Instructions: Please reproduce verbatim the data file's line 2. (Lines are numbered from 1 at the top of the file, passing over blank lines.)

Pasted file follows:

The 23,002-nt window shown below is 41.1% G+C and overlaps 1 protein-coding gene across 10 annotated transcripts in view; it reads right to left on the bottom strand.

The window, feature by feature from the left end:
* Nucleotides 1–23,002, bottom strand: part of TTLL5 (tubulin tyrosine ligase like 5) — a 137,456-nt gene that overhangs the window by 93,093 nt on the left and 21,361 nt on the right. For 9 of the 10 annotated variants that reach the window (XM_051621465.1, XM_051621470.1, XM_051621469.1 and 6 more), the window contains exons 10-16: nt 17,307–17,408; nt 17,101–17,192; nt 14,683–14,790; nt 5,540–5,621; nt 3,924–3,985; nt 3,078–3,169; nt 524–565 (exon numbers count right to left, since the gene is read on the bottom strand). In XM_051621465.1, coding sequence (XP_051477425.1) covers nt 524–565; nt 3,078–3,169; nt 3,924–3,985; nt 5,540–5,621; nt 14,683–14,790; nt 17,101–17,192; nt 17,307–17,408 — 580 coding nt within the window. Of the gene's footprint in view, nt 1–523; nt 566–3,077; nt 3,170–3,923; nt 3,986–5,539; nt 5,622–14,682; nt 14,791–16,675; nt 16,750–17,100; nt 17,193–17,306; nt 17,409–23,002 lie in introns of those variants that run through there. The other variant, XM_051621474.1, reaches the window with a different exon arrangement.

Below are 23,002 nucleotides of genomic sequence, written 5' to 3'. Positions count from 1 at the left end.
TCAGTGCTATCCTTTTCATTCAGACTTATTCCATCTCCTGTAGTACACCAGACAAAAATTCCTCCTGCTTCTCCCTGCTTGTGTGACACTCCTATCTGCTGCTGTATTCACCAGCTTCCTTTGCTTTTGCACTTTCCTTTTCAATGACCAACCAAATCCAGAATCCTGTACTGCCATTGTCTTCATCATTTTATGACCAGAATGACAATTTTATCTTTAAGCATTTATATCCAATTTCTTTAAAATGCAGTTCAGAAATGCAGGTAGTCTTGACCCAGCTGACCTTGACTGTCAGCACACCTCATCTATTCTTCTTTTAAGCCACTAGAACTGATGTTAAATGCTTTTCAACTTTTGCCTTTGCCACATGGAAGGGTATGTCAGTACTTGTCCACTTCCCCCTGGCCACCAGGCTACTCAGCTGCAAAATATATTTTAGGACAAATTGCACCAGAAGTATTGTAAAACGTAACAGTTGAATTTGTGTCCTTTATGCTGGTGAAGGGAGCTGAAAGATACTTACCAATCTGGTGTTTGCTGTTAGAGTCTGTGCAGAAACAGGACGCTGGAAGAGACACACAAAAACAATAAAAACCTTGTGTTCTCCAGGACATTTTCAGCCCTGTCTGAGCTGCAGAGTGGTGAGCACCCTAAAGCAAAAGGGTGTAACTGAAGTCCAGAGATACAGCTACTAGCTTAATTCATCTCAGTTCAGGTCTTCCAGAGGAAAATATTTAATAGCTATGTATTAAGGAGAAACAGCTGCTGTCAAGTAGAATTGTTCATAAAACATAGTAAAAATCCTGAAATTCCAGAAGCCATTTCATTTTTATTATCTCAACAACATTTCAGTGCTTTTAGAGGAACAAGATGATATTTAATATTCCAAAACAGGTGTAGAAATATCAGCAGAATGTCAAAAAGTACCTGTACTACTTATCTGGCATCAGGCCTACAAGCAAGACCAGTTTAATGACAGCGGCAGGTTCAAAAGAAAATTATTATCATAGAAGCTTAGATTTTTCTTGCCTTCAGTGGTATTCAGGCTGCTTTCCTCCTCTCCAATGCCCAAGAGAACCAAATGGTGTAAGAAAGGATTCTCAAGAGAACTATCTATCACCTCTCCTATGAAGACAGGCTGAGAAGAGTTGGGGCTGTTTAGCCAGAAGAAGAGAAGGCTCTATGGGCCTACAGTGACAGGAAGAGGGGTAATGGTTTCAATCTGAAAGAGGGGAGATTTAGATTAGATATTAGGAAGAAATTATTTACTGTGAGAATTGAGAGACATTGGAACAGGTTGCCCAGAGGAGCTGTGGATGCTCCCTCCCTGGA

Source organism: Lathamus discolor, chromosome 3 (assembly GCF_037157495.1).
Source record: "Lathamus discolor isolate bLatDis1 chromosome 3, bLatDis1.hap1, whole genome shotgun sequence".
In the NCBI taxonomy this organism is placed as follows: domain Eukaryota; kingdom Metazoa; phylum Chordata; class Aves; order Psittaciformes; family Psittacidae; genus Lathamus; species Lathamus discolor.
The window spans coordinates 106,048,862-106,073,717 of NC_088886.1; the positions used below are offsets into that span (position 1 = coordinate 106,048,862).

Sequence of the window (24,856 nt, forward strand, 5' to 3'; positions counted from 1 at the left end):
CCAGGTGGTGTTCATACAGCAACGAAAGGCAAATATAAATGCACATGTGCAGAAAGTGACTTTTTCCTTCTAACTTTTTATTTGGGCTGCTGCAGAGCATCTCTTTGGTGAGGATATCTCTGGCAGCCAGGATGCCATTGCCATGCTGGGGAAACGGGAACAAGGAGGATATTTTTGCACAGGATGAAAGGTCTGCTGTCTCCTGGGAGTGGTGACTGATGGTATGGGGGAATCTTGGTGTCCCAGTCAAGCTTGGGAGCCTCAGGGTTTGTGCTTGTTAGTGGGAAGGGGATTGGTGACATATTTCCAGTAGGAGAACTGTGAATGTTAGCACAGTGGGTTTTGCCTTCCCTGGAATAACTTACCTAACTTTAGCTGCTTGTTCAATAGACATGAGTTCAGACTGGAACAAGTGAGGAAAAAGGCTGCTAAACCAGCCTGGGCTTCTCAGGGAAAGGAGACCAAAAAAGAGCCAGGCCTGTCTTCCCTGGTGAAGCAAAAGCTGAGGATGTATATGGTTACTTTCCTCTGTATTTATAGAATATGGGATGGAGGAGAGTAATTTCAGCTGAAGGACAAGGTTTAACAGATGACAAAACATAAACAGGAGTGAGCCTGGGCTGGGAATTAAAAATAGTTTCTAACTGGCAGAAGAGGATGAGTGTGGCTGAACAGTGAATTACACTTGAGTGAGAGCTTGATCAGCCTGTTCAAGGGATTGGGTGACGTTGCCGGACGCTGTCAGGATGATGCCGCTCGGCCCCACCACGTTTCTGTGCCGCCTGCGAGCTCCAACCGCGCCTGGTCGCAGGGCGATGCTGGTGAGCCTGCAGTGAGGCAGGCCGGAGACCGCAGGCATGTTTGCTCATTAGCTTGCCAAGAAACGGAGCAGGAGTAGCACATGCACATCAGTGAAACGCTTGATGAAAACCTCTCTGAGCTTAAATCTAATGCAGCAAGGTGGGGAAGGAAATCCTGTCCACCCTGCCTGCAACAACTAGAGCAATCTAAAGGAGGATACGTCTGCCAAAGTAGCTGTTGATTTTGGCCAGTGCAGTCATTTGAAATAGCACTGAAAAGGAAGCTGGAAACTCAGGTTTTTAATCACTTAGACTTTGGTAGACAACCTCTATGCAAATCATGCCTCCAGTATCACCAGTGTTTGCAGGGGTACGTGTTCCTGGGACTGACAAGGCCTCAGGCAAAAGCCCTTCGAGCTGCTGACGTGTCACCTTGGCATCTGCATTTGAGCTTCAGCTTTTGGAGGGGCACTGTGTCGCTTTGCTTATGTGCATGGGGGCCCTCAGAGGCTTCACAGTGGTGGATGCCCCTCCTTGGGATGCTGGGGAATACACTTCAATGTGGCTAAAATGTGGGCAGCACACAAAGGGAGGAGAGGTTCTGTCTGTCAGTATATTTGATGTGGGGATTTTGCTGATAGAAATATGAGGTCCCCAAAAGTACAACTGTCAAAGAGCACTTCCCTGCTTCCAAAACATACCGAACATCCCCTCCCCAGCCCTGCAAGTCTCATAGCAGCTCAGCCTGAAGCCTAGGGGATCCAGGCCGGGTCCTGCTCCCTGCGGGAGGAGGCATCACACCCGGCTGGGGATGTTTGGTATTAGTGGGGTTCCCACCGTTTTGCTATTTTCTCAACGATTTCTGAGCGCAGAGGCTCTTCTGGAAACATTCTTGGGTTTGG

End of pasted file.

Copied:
The window, feature by feature from the left end: